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15:41 15.11.2015(updated 15:44 15.11.2015) Get short URL
In a follow-up to the former French president’s trip to Moscow and an informal meeting with President Putin in late October, one French magazine has offered an interesting analysis of what it actually means: is it simply a way to distance himself from President Hollande or does it represent a deeper ideological shift between France and Russia?
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Projecting the outcome of the meeting for the French 2017 presidential elections, the authors of the Slate.fr explore whether an alignment of positions between Russia and France may well be on the cards.
"In the same vein, in his address at MGIMO, Nicolas Sarkozy carefully listed all the points of convergence between Vladimir Putin and himself:
he was the first to call for the lifting of sanctions against Russia, in opposition to Hollande, putting him in the camp with those who in Europe, such as Hungary, Greece and Italy, wish to abandon the tough stance taken on Moscow led by Poland, the Baltic states and supported by Berlin."
"The former president also called for a united front of Europe, Russia and America against international jihadism: having the same enemies, suffering the same threats and being exposed to the same global risks, France and Russia are natural allies on the international scene."
"In short, the French leader seems to align with the long term positions defended by the Russian presidency and proclaimed on September 28 2015 at the UN podium by Vladimir Putin."
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It might also symbolize a strategic shift between the two nations.
Some in France are cautious that Nicolas Sarkozy's possible victory in the 2017 French Presidential elections might signify a change to the country’s strategy.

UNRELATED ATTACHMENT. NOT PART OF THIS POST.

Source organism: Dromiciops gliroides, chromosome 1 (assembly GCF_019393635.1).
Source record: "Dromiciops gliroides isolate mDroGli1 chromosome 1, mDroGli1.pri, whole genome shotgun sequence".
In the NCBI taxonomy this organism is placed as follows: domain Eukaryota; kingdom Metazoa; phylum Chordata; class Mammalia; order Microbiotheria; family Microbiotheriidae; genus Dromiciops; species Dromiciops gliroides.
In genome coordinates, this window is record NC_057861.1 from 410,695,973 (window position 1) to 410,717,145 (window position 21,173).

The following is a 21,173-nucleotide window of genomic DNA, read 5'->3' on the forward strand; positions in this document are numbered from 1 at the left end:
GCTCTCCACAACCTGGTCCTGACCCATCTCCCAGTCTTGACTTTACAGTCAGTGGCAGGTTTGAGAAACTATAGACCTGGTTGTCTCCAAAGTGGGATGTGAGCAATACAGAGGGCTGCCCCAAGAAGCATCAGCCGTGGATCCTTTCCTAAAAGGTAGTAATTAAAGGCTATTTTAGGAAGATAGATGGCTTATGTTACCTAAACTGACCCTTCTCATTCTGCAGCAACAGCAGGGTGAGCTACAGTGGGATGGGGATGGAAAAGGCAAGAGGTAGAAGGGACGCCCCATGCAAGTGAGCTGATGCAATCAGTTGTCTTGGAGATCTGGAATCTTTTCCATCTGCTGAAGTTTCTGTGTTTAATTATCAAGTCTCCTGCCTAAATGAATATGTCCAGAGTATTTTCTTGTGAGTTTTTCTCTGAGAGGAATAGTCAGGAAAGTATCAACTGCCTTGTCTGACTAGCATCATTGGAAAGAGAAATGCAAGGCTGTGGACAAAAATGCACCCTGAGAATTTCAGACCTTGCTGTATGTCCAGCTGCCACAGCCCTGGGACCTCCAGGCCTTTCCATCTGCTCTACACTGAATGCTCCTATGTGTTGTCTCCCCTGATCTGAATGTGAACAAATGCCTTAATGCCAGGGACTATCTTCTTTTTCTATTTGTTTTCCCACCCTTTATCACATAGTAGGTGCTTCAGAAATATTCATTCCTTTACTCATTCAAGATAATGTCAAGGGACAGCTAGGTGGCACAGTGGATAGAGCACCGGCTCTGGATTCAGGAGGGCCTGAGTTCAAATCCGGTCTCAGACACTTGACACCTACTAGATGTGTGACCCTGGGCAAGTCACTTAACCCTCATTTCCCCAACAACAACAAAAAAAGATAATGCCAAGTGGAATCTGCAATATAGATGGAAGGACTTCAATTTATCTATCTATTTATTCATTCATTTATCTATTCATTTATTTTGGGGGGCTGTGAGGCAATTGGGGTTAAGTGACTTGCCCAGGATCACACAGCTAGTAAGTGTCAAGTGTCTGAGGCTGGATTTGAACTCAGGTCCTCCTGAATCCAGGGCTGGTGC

"With his trip to Moscow, Nicolas Sarkozy is sending a signal to the most conservative wing of his party. The fight for Christian values and traditional values, the fight against terrorism and illegal migration, promoting a strong state and an uninhibited patriotism…These are all the elements that the future candidate receives in Moscow, benefiting from the aura of the Russian president."
However, the magazine notes, Nicolas Sarkozy has preserved, despite appearances, several "pretexts" of French diplomacy from the past decade: the continued rule of Bashar al-Assad, officially supported by Russian authorities, is an "obstacle to the resolution Syrian political crisis."
"In addition, it is both possible and necessary to distinguish, within the Syrian opposition, between moderates and radicals, contrary to the arguments advanced by the Russian President who said this is a vain distinction at the recent meeting of the Valdai Club in Sochi by deleting the notion of a "moderate terrorism."
Finally, the idea of regime change (the neocon regime change as reviled by the Russian President) is considered a necessity by the former French president.
All the above allows the authors to suppose that there are fundamental disagreements between the two leaders despite an abundance of common ground.
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The position of France on the Ukrainian crisis is due to the consistently argued principles of all French authorities, including by Sarkozy during his presidency: the principle of territorial integrity of Ukraine is fundamental and prohibits the recognition of such a rapid integration of Crimea into the Russian Federation; the principle of national sovereignty is also unbreakable and can only lead Paris to demand the application of the Minsk I and II agreements to gradually restore Kiev's "monopoly of legitimate violence" in Donbass.
Finally, the sanction regime is not just at the discretion of Paris to make: a newly elected French president may well be able to argue a case, but certainly the decision is not his alone to take amongst his European partners.
However, in the final outcome, for Moscow, Nicolas Sarkozy does not offer an alternative to Francois Hollande's existing policy on Russia. While following in the traditional patterns of French opposition leaders abroad, which involves scoring some political points against the existing French president through cozying up to Putin, under Sarkozy, France is likely to maintain its existing political path meaning that the strengthening of Franco-Russian ties remains unlikely.
Read more: http://sputniknews.com/politics/20151115/1030142137/sarkozy-putin-meeting-moscow-strategy.html#ixzz3rb5VYEwT